Stock index futures rose on Monday, with investors poised to scoop up shares beaten down in last week's sell-off, while a report that Brocade Communications Systems Inc put itself up for sale may fan deal optimism.

After rallying nearly 60 percent from March through late September, the benchmark S&P 500 index <.SPX> capped a four-day losing streak on Friday. It has fallen more than 4 percent from its post-March peak, weighed by concerns about the strength of the economic recovery.

Last week's top casualties included financials, industrial and technology shares.

Before the bell, shares of Brocade jumped 8.5 percent to $8.30 after the Wall Street Journal reported the data storage equipment maker has put itself on the selling block, citing people familiar with the matter.

The newspaper said Oracle Corp and Hewlett-Packard Co were potential bidders for the company, but a deal was not imminent and Brocade might not even go ahead with a sale.

In other M&A news, Prudential Financial Inc
said it is exploring a sale of its investment and fund management businesses in South Korea. The deal could fetch about $850 million and trigger a wave of consolidation in the country's brokerage and asset management sectors, where more than 100 companies compete.

S&P 500 futures rose 5.70 points and were above fair value, a formula that evaluates pricing by taking into account interest rates, dividends and time to expiration on the contract. Dow Jones industrial average futures climbed 40 points and Nasdaq 100 futures jumped 10.25 points.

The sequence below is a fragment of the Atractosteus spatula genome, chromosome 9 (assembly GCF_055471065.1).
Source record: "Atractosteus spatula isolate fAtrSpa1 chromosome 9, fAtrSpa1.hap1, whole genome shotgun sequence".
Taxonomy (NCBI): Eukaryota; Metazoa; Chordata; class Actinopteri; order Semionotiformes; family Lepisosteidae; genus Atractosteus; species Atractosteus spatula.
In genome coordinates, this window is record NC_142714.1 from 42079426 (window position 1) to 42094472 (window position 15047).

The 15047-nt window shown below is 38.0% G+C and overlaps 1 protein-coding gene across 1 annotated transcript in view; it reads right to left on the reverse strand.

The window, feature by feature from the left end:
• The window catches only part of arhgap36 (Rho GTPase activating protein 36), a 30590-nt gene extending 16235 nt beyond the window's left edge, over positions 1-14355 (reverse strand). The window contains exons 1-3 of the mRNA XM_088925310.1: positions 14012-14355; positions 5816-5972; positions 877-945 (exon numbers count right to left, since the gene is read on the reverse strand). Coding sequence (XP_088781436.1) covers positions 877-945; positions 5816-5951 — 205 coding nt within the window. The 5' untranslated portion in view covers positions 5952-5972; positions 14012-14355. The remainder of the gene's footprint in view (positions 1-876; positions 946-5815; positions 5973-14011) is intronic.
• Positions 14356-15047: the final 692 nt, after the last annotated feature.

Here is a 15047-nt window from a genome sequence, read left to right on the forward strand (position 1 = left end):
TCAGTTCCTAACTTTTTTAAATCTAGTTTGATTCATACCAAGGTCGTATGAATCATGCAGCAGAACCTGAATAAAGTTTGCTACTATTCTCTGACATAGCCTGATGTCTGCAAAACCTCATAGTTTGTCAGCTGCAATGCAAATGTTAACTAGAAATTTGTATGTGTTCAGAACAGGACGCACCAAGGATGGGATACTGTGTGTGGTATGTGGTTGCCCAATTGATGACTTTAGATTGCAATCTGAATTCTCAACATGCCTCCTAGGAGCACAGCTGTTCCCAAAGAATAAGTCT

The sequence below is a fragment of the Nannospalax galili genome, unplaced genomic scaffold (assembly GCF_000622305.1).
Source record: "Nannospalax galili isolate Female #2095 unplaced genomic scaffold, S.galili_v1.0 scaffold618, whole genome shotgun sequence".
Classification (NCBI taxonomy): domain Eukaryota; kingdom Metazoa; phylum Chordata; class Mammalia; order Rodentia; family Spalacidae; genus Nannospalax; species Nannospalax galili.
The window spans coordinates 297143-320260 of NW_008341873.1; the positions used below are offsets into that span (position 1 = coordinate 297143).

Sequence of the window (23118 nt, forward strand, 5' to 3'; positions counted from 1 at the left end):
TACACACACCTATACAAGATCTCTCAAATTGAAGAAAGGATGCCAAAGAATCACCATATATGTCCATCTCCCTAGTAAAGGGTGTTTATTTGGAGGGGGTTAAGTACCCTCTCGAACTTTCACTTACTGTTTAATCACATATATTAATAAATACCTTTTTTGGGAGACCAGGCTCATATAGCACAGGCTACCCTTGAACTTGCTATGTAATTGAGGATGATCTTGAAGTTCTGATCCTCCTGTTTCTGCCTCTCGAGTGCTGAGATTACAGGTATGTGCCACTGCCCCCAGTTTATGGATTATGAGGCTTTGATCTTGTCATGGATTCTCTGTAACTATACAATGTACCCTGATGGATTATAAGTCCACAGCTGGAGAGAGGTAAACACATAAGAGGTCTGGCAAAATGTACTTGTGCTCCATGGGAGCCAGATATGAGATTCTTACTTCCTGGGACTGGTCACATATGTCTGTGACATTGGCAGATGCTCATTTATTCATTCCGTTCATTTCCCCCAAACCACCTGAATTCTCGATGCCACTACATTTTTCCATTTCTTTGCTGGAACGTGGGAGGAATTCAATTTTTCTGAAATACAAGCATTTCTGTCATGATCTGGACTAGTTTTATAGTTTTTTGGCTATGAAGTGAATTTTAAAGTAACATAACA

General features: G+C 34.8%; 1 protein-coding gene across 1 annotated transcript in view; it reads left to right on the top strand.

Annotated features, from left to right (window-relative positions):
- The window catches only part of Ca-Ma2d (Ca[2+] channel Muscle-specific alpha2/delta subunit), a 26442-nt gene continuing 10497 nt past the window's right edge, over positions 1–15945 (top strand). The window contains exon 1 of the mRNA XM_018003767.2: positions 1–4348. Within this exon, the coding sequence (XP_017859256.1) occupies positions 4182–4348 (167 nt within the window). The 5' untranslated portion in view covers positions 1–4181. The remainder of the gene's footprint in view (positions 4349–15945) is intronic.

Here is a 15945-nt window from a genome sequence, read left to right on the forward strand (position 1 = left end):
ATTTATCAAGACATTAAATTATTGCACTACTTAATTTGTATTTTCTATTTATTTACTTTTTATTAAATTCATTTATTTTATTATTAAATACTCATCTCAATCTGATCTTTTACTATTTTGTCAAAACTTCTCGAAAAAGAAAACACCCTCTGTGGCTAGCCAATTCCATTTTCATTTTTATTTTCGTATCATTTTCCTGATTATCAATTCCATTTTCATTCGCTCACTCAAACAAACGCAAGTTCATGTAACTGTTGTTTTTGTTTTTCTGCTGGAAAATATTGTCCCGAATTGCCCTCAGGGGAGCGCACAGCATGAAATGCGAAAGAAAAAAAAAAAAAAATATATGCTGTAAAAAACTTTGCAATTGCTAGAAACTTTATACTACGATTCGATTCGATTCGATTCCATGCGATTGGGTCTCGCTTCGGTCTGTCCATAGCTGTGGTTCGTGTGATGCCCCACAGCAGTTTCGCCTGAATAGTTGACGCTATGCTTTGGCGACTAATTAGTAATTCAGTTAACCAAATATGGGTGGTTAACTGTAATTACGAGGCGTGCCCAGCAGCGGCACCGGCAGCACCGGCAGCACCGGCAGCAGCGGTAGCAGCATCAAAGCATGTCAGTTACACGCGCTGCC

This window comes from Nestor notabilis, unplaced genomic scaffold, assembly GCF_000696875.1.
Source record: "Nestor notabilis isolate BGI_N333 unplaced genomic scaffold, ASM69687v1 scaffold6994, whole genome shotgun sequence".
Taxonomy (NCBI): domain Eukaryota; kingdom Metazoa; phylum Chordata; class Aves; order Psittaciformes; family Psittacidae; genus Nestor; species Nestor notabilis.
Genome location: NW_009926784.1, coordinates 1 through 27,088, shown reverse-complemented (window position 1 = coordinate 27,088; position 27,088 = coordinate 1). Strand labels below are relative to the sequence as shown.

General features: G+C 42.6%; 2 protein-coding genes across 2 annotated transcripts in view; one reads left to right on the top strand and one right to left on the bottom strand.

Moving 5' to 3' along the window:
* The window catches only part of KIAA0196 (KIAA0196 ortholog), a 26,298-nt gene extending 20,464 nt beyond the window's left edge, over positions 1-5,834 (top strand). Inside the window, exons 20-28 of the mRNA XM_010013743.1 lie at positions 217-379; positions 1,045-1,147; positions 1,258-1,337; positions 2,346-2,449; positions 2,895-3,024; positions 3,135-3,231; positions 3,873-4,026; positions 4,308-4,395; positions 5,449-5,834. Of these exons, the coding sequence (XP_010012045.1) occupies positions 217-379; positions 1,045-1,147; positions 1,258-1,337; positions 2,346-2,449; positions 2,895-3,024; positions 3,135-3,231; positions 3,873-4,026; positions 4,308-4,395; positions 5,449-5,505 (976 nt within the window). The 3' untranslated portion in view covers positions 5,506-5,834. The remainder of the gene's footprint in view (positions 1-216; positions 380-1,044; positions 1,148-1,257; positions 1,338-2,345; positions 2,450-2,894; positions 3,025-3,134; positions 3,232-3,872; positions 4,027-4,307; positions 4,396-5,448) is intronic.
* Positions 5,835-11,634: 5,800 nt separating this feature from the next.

There may be some market caution, however, after Nouriel Roubini, a leading economist who predicted the scale of global financial troubles, said a longer, U-shaped recovery was possible, with leading economies underperforming perhaps for three years. He said there was also an increasing risk of a double-dip scenario.

Major equity markets were little-changed in Europe on Monday.

Bank of America Corp was up 2 percent to $16.67 and among the stocks to watch after the Journal reported that the bank planned to select an emergency chief executive this week if legal issues force Ken Lewis to leave before year-end. The paper cited a person familiar with the situation.

(Reporting by Ellis Mnyandu; editing by Jeffrey Benkoe)